15 “If a brother or sister sins, go and point out the fault, just between the two of you. If they listen to you, you have won them over. 16 But if they will not listen, take one or two others along, so that ‘every matter may be established by the testimony of two or three witnesses.’ 17 If they still refuse to listen, tell it to the church; and if they refuse to listen even to the church, treat them as you would a pagan or a tax collector. 18 “Truly I tell you, whatever you bind on earth will be bound in heaven, and whatever you loose on earth will be loosed in heaven. 19 “Again, truly I tell you that if two of you on earth agree about anything you ask for, it will be done for you by my Father in heaven. 20 For where two or three come together in my name, there am I with them.” (TNIV)
In the passage of Matthew 18:15-20, v.18 speaks of binding and loosing (forbidding and permitting in NLT). My question is this: Is the binding and loosing dealing with church discipline and the issue of excommunication (v.17), or with the issue of giving and withholding forgiveness of sins to the unrepentant sinner (v.21-22)? These are the two main alternative interpretations, but there is also a third interpretation I recently learned of, which is, a Jewish understanding of the law. Binding signified a declaration for anything that was unlawful to be done; and loosing signified a declaration that anything may be lawfully done.
1) If v.18 is dealing with excommunication, does the act of binding and loosing refer to the authority and power to enforce rules of releasing the unrepentant sinner from their fellowship (excommunication)? And does the object of the binding and loosing refer to the unrepentant sinner? This interpretation does make sense because the two or three witnesses from vv.16-17 are present to witness repentance or unrepentance.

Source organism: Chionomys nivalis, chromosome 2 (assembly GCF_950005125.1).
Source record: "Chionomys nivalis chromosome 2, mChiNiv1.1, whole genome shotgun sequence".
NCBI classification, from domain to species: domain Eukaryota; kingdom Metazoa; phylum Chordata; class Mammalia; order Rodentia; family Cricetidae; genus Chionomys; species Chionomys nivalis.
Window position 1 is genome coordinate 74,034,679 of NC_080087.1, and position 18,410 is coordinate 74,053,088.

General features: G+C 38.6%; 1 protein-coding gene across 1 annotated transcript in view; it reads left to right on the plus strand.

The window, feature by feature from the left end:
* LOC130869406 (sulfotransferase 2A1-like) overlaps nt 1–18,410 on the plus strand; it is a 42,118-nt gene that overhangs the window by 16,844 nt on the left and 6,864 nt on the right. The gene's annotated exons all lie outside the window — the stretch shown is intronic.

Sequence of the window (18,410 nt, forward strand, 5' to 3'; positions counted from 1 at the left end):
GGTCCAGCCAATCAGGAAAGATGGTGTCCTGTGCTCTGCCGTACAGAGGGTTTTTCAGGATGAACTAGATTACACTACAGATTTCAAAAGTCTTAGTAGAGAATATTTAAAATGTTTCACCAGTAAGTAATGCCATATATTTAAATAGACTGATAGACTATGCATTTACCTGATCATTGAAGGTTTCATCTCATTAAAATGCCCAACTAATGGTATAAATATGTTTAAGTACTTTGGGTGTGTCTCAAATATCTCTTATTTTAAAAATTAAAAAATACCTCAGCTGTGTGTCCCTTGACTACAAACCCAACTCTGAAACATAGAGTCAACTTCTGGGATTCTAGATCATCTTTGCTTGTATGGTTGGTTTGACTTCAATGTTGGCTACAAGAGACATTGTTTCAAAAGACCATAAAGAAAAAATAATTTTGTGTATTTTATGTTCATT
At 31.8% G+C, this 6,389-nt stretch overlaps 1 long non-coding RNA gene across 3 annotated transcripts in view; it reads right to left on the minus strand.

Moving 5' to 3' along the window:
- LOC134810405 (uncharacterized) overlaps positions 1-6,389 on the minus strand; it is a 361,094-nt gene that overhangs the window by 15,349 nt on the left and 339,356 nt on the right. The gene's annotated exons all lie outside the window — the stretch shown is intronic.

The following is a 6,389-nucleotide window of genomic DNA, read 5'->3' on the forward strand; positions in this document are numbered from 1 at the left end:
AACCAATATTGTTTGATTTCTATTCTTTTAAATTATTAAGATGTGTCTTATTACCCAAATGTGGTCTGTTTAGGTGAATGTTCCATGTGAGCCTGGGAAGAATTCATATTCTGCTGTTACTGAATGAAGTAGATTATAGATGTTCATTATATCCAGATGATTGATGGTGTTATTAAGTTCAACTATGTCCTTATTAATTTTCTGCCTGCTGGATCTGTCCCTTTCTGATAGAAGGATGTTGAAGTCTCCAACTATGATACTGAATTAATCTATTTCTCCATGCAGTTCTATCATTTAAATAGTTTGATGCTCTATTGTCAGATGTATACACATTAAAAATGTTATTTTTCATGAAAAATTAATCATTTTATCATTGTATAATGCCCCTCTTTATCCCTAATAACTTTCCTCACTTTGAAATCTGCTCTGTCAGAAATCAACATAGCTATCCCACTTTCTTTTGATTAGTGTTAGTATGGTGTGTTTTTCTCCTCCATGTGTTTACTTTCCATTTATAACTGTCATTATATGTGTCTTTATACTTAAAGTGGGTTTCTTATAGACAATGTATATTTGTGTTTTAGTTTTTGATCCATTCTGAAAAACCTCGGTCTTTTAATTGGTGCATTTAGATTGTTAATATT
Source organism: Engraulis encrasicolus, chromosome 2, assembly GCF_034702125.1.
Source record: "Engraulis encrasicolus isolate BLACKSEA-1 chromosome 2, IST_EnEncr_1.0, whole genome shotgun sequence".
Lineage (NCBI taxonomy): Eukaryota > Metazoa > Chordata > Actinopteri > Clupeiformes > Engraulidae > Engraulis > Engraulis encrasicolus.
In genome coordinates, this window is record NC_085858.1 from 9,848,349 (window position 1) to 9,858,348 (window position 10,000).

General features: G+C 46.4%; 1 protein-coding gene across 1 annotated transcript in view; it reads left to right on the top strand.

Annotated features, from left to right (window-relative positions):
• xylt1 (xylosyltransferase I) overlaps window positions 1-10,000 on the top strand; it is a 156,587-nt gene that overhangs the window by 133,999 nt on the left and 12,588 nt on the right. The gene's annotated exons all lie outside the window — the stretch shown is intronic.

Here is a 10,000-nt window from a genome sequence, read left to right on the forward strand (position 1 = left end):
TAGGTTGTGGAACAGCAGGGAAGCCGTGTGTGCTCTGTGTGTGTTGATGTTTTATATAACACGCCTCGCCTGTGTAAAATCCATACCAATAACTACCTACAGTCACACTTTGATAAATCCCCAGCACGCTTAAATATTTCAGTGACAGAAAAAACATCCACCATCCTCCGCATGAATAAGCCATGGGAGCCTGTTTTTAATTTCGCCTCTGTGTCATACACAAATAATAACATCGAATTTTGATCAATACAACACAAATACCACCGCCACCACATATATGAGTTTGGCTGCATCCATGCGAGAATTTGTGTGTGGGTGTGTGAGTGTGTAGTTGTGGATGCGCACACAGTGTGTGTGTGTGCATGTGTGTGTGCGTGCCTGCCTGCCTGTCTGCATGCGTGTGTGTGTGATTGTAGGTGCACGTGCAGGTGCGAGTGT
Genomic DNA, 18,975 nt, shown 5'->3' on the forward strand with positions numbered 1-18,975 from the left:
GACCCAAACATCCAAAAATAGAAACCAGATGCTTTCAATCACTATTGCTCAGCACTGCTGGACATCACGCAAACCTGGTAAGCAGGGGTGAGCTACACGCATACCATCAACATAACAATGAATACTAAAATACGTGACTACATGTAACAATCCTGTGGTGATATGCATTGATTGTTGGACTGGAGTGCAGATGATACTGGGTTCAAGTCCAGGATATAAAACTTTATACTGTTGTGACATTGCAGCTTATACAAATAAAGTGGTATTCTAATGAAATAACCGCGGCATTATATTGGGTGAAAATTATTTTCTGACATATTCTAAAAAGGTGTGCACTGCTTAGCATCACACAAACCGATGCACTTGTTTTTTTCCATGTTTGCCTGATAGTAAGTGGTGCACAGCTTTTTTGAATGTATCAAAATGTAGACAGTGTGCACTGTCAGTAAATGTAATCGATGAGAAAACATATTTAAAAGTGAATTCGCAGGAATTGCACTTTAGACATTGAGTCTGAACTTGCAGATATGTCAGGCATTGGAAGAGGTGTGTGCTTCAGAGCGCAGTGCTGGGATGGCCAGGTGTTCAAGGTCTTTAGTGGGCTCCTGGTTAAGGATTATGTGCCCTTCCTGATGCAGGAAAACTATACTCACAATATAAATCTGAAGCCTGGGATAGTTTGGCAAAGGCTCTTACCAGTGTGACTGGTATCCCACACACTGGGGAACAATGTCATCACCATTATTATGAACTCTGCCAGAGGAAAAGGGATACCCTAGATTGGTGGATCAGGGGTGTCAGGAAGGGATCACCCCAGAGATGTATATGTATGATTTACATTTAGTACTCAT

2) If v.18 is dealing with forgiveness, does it concern the offended person’s power to release the offender from the guilt of one’s sin? Jesus commands to always forgive in vv.21-22. Then does this mean that the release of forgiveness depend upon whether or not the sinner repents? And to whom is this authority granted to? Is it in the hands of the offended individual? Or is this power also in the hands of the higher levels of authority in the church, i.e., elders/presbytery, or the bishop? With this interpretation, vv.19-20 also makes sense because Christ is present and will empower the offended party to forgive the offender.
3 If v.18 is related to the Jewish understanding of law, declaring the painful practice of circumcision as unlawful is an example of binding. Declaring the fellowship between Jews and Gentiles as lawful is an example of loosing. With this interpretation, vv.19-20 also makes sense. Christ is present to witness our lawmaking.
The possibilities of three viable interpretations can make things seem more confusing. What do you think?